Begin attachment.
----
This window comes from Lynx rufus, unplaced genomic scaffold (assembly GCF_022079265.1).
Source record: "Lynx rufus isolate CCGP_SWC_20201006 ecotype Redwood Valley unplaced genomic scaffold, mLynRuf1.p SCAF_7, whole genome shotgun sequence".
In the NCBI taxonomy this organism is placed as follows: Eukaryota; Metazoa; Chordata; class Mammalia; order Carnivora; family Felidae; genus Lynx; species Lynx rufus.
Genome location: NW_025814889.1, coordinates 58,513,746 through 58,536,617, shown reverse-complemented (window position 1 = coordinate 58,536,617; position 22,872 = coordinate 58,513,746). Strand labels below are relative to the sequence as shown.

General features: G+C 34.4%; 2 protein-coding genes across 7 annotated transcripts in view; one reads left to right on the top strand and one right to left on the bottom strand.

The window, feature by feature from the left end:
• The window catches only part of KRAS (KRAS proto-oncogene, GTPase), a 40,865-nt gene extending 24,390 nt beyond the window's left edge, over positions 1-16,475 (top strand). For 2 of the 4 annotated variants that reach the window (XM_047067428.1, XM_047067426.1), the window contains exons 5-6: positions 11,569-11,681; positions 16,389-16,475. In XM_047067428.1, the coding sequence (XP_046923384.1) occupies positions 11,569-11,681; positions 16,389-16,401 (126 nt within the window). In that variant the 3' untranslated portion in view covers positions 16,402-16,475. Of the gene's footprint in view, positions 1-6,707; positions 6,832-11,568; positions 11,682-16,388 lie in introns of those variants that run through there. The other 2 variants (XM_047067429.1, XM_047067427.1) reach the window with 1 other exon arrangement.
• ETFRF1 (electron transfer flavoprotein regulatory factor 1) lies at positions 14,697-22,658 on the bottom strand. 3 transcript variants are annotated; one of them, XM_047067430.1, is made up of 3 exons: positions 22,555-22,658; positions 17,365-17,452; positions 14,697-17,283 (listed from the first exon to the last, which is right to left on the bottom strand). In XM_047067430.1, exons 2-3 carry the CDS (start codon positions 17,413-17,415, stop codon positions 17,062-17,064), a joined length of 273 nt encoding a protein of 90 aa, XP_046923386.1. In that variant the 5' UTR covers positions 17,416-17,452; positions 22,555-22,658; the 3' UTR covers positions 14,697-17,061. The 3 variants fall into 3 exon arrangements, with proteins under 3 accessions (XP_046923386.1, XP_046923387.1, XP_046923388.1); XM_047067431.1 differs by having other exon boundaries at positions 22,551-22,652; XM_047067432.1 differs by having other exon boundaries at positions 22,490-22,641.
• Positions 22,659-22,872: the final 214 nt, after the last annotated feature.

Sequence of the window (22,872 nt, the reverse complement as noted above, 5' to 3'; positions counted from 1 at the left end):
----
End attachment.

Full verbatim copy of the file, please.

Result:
This window comes from Lynx rufus, unplaced genomic scaffold (assembly GCF_022079265.1).
Source record: "Lynx rufus isolate CCGP_SWC_20201006 ecotype Redwood Valley unplaced genomic scaffold, mLynRuf1.p SCAF_7, whole genome shotgun sequence".
In the NCBI taxonomy this organism is placed as follows: Eukaryota; Metazoa; Chordata; class Mammalia; order Carnivora; family Felidae; genus Lynx; species Lynx rufus.
Genome location: NW_025814889.1, coordinates 58,513,746 through 58,536,617, shown reverse-complemented (window position 1 = coordinate 58,536,617; position 22,872 = coordinate 58,513,746). Strand labels below are relative to the sequence as shown.

General features: G+C 34.4%; 2 protein-coding genes across 7 annotated transcripts in view; one reads left to right on the top strand and one right to left on the bottom strand.

The window, feature by feature from the left end:
• The window catches only part of KRAS (KRAS proto-oncogene, GTPase), a 40,865-nt gene extending 24,390 nt beyond the window's left edge, over positions 1-16,475 (top strand). For 2 of the 4 annotated variants that reach the window (XM_047067428.1, XM_047067426.1), the window contains exons 5-6: positions 11,569-11,681; positions 16,389-16,475. In XM_047067428.1, the coding sequence (XP_046923384.1) occupies positions 11,569-11,681; positions 16,389-16,401 (126 nt within the window). In that variant the 3' untranslated portion in view covers positions 16,402-16,475. Of the gene's footprint in view, positions 1-6,707; positions 6,832-11,568; positions 11,682-16,388 lie in introns of those variants that run through there. The other 2 variants (XM_047067429.1, XM_047067427.1) reach the window with 1 other exon arrangement.
• ETFRF1 (electron transfer flavoprotein regulatory factor 1) lies at positions 14,697-22,658 on the bottom strand. 3 transcript variants are annotated; one of them, XM_047067430.1, is made up of 3 exons: positions 22,555-22,658; positions 17,365-17,452; positions 14,697-17,283 (listed from the first exon to the last, which is right to left on the bottom strand). In XM_047067430.1, exons 2-3 carry the CDS (start codon positions 17,413-17,415, stop codon positions 17,062-17,064), a joined length of 273 nt encoding a protein of 90 aa, XP_046923386.1. In that variant the 5' UTR covers positions 17,416-17,452; positions 22,555-22,658; the 3' UTR covers positions 14,697-17,061. The 3 variants fall into 3 exon arrangements, with proteins under 3 accessions (XP_046923386.1, XP_046923387.1, XP_046923388.1); XM_047067431.1 differs by having other exon boundaries at positions 22,551-22,652; XM_047067432.1 differs by having other exon boundaries at positions 22,490-22,641.
• Positions 22,659-22,872: the final 214 nt, after the last annotated feature.

Sequence of the window (22,872 nt, the reverse complement as noted above, 5' to 3'; positions counted from 1 at the left end):